Stock drop and layoffs: Is there a connection?

Posted at 6:27 AM, Jan 21, 2016
and last updated 2016-01-21 09:27:59-05

The stock market turmoil is something to think about even if you don’t invest in your company’s 401K or don’t play the stock market.  

Here in San Diego, all eyes were on the market as it went for a roller coaster ride Wednesday.  

“It used to be so fun checking it every morning. That's the first thing I do when I wake up. Not now,” said small business owner, Dena Falcon.

"Each day my annuity is going down lower and lower,” said downtown San Diego resident, Gilda Johnson Benton.

10News looked into whether or not there’s a connection between how much a stock drops and a company’s decision to lay off workers. We thought of Qualcomm as an example. The company laid off 1,314 workers last September. In November, it reported its stock was down 30 percent for the year.

"In my mind, that's not necessarily an appropriate connection to make,” said San Diego State Finance Professor Emeritus, Dr. Tony Cherin.

Dr. Cherin says companies continue to have strong earnings but its stock value can drop simply due to investors panicking and selling.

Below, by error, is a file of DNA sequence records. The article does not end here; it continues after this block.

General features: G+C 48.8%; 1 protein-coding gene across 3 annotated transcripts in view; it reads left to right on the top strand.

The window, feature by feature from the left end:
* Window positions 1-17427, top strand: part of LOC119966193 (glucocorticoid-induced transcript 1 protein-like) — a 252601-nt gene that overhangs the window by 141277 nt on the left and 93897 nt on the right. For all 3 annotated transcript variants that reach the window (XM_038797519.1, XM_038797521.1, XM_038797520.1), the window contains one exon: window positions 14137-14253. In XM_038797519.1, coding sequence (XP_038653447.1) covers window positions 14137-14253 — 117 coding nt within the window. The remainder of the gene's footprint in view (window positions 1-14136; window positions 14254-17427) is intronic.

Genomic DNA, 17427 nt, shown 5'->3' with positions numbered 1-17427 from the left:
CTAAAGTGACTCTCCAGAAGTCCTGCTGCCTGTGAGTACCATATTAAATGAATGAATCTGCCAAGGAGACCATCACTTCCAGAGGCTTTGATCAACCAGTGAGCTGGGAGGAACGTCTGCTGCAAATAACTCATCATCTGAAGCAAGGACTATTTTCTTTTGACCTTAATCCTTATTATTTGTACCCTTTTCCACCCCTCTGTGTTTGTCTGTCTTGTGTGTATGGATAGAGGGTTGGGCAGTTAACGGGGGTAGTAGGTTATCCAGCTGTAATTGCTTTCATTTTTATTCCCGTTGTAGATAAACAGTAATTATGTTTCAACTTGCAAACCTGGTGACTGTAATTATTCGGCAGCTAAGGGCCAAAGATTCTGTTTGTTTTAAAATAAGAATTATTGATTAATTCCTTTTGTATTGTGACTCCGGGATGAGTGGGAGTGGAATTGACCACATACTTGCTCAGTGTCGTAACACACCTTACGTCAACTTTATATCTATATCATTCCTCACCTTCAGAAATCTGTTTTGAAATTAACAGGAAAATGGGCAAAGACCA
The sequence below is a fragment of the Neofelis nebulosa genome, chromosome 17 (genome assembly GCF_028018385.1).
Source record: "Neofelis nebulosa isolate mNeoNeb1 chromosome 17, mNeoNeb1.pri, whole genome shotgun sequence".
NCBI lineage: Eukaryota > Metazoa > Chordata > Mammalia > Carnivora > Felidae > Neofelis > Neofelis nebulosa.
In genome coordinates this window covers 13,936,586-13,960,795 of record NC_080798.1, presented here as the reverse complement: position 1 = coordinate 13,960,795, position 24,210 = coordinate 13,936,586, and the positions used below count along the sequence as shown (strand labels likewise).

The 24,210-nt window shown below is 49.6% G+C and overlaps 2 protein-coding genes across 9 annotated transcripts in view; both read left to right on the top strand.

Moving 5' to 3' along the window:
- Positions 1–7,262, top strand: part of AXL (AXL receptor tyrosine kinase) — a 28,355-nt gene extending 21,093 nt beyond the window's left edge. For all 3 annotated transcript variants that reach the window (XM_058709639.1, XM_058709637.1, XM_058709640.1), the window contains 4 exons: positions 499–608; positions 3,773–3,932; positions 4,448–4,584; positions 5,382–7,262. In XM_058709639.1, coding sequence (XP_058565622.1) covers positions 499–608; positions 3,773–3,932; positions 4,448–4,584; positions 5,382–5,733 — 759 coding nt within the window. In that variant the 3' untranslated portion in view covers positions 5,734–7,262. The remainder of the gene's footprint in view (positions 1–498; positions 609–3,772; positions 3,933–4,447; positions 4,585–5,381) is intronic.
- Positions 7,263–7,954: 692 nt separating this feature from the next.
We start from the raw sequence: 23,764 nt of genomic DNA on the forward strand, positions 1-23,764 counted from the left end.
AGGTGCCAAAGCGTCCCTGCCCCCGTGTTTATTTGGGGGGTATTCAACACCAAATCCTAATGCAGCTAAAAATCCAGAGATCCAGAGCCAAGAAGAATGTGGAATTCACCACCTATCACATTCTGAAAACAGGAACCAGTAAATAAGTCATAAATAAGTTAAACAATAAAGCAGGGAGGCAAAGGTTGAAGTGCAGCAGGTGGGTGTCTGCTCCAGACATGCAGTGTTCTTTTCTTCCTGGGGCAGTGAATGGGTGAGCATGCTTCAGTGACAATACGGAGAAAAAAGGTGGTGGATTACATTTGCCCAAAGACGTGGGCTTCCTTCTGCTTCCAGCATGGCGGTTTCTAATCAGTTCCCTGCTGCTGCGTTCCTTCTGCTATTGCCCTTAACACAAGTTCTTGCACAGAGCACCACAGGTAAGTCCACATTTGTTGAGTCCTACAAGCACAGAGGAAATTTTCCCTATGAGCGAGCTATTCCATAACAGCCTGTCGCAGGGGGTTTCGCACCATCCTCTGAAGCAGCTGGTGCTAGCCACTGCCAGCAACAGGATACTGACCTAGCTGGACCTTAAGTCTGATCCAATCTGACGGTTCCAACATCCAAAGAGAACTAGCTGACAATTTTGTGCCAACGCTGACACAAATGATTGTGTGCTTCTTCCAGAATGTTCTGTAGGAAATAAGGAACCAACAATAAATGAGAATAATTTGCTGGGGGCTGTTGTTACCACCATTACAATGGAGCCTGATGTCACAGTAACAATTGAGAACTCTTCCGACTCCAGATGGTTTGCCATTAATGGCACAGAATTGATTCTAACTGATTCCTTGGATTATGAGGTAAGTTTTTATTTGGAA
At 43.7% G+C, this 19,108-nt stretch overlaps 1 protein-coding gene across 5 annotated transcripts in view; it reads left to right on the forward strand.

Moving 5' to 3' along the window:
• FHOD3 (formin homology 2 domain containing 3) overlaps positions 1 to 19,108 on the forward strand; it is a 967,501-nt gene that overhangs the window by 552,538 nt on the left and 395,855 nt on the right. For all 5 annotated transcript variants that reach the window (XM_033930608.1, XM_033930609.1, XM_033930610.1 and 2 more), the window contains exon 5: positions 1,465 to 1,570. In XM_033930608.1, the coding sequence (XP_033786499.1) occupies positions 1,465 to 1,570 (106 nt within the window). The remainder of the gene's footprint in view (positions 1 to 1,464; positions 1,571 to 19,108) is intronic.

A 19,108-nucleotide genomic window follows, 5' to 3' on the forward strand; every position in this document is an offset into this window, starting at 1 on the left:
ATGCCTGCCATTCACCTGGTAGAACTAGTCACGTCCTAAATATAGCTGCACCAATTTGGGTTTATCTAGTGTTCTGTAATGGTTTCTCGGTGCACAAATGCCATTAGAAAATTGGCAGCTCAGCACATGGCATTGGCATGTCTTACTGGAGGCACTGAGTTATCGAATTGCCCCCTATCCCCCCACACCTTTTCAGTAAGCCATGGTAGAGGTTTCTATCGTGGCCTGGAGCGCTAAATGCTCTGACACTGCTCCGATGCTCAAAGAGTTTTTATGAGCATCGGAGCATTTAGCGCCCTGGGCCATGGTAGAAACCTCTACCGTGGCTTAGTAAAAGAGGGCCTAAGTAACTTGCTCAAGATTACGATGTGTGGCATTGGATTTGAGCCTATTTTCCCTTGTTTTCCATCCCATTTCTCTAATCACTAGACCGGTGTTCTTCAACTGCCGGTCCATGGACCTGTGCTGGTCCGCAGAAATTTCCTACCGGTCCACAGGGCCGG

"Just about everything you can look at is going down,” said Cherin.

He believes part of the reason for Qualcomm's layoffs were the result of earnings going down due to stiff competition from Samsung, not necessarily due to its stock dropping. He says workers concerned about layoffs at their companies should focus on other factors besides stock value including the overall financial health of their companies and the demand for its products.

"Don't worry about 'I'm going to lose my job tomorrow,'” said Cherin. 

Gilda Johnson Benton is worried what would happen if the stock market continues to go down.

"I'm sure I will have to return to work,” said Benton.

Dena Falcon sees the bright side of the market turmoil.

"America's on sale. That's how I look at it right? Some stocks are just too expensive to buy,” said Falcon.

Shes believes it’s the perfect time to buy low, then sell high later.